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> Power Chords, In need of help with power chords
RandomMan134
post Aug 16 2008, 01:53 PM
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Hey there GMC! I am a beginner and have only been playing guitar for a few weeks now. I have been working on how to play power chords. My problem is that whenever I try to play one I either don't strum the strings fast enough, making it sound like 2 separate notes, or I strum and then hit a string I wasn't supposed to hit with my downstroke. Any tips on how I can correct this problem and how to strum them correctly?
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JeroenKole
post Aug 16 2008, 02:15 PM
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I had the same problem when I started out.

play the chords slowly and focus on your picking hand. When playing faster experience is the key, your hand still has to learn the distance between the strings and that takes some time. When your hand has learned the distance you will notice that picking itself will be much easier.

until that time play your chords slowly and speed up slowly, you´ll notice you´ll get more and more used to it.

also here is another tip to learn the distance between strings

take any chord, or no chord at all.

for this example we'll take a D chord. put one finger on the second fret of the high E string, We'll call this string 1. Put another finger on the third fret of the B string, We'll call it 2. put the last finger on the second fret of the G string, we'll call it the third string. We'll call the D string 4.

now play the following picking pattern while fingering the D chord:

1,2,1,3,1,4,1,3,1,2,1,3,1,4,1,3,1,2,1,3,1,4 etc practice this pattern for 5 minutes each week and take another chord and use a similar pattern. I am certain that if you practice this 5 minutes for a whole month you will never have to look at your picking hand again for strumming chords or picking single strings.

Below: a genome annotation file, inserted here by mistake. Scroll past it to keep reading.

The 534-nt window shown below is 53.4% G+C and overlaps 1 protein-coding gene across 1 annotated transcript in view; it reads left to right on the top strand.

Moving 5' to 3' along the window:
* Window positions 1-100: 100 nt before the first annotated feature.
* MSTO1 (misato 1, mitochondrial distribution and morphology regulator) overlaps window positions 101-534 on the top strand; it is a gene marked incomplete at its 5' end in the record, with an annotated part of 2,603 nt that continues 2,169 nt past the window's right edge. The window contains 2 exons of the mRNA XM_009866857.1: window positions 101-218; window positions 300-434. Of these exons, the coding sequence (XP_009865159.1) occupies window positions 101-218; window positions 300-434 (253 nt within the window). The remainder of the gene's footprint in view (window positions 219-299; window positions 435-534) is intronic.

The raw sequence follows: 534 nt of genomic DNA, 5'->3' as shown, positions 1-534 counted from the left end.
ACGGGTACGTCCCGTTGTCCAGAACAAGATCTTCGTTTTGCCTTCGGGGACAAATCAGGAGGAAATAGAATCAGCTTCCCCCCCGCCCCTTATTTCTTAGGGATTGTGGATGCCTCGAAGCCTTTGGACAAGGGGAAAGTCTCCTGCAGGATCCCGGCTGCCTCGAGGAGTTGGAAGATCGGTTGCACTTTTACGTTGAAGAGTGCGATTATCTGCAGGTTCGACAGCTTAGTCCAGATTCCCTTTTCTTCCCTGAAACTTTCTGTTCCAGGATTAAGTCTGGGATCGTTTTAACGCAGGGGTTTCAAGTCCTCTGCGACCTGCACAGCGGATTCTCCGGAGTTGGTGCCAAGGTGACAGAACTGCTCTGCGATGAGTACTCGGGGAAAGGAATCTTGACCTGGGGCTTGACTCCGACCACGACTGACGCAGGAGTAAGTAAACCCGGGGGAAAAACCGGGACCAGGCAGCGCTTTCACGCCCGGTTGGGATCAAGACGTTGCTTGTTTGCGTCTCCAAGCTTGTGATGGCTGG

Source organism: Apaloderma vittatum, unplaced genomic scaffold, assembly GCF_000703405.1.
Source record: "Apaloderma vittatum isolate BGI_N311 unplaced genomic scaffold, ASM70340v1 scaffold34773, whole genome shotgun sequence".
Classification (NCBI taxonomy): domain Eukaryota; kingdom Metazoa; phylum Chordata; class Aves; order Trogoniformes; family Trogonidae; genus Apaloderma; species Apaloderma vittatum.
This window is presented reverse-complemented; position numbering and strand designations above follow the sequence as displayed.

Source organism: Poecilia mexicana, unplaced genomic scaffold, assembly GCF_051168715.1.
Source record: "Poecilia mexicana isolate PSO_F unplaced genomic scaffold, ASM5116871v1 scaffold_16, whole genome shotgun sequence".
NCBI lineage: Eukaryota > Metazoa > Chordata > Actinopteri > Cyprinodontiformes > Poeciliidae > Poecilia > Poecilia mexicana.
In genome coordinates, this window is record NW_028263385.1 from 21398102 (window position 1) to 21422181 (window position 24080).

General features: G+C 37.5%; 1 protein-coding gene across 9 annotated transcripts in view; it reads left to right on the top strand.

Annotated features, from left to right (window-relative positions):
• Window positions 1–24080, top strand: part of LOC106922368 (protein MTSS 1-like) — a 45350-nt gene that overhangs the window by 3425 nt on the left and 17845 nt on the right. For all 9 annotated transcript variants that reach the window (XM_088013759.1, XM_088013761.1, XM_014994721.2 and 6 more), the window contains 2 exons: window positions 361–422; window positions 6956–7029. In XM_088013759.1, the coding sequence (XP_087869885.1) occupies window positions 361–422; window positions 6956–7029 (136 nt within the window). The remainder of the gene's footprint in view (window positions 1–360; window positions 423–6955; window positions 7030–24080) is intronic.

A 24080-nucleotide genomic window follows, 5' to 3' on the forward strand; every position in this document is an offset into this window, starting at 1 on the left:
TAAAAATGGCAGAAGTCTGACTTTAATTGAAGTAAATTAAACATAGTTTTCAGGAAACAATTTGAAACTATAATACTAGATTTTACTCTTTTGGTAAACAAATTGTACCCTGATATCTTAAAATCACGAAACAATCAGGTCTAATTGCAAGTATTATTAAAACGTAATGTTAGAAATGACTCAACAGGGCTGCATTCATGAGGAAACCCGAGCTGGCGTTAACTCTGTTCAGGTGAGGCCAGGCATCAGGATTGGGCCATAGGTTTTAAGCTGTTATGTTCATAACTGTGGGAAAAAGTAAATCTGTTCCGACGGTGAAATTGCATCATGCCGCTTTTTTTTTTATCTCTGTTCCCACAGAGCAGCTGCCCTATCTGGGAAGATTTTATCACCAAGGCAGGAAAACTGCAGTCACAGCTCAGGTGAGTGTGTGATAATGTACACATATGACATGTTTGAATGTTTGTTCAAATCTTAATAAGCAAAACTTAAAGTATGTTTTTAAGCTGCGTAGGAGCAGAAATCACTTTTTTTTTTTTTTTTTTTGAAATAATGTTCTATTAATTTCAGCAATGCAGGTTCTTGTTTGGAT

Und remember, Ulways, Ulways, Ulways! Use alternate picking! Othervise I vill strangle you!

at least, for this exercise wink.gif


ps. sorry for borrowing the line from one of your instructional video's Kris wink.gif

This post has been edited by JeroenKole: Aug 16 2008, 02:17 PM
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RandomMan134
post Aug 16 2008, 02:18 PM
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Thanks a lot for the help, I appreciate it. And yes I always make myself alternate pick so that I get used to it. Thanks again!
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Ivan Milenkovic
post Aug 16 2008, 05:05 PM
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Don't worry it's a usual problem. The trick is to practice everything really slow with metronome, and on those really slow tempos you can practice to strumm sharply with your right hand.


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Ramiro Delforte
post Aug 18 2008, 09:00 AM
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Playing an instrument requiers a muscular memory. The problem is that your brain didn't memorize the distance bewteen the strings so when you play it sounds like two separate notes because you can't strum them together.
My advice is: put your left hand dumping the strings and concentrate only in your right hand and play unltil your hand gets the right movement. Once you get to strum the two strings wright you can focus on the left hand as well.
I hope it was usefull.
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Ian Bushell
post Aug 18 2008, 09:26 AM
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Students that i have taught from day one have also had this problem.
Best thing to do is what Ivan suggested.
What may also help is playing songs or pieces that use powerchords, the more you practice/play them
the quicker you'll get them down.
Hope that helps:)


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fatb0t
post Aug 18 2008, 03:37 PM
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Alwaysssss use a metronome. I wish I knew this before I joined GMC, I'd be Buckethead by now.
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JVM
post Aug 18 2008, 03:43 PM
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QUOTE (fatb0t @ Aug 18 2008, 10:37 AM) *
Alwaysssss use a metronome. I wish I knew this before I joined GMC, I'd be Buckethead by now.


I think metronomes help out early on, but IMO it really doesn't make a difference past the beginner stage. A guitarist also needs to learn to keep rhythm without a metronome, without drums, anything but by himself. I pretty much never use a metronome since after I learned to do the above, it works fine, especially if you jam with a drummer or jam to songs often. Marcus (Lavendell) I think said he hardly ever uses a metronome too, seems to work fine for him biggrin.gif


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